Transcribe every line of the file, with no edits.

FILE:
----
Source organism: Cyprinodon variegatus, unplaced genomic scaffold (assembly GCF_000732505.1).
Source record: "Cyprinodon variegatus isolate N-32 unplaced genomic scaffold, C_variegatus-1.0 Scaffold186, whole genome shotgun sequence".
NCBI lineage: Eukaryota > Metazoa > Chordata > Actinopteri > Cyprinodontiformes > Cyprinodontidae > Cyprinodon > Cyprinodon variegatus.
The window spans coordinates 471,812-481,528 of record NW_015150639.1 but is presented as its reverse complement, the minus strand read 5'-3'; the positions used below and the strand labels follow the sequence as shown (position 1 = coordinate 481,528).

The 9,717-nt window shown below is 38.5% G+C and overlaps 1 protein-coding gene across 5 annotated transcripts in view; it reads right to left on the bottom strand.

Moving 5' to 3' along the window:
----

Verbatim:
Source organism: Cyprinodon variegatus, unplaced genomic scaffold (assembly GCF_000732505.1).
Source record: "Cyprinodon variegatus isolate N-32 unplaced genomic scaffold, C_variegatus-1.0 Scaffold186, whole genome shotgun sequence".
NCBI lineage: Eukaryota > Metazoa > Chordata > Actinopteri > Cyprinodontiformes > Cyprinodontidae > Cyprinodon > Cyprinodon variegatus.
The window spans coordinates 471,812-481,528 of record NW_015150639.1 but is presented as its reverse complement, the minus strand read 5'-3'; the positions used below and the strand labels follow the sequence as shown (position 1 = coordinate 481,528).

The 9,717-nt window shown below is 38.5% G+C and overlaps 1 protein-coding gene across 5 annotated transcripts in view; it reads right to left on the bottom strand.

Moving 5' to 3' along the window: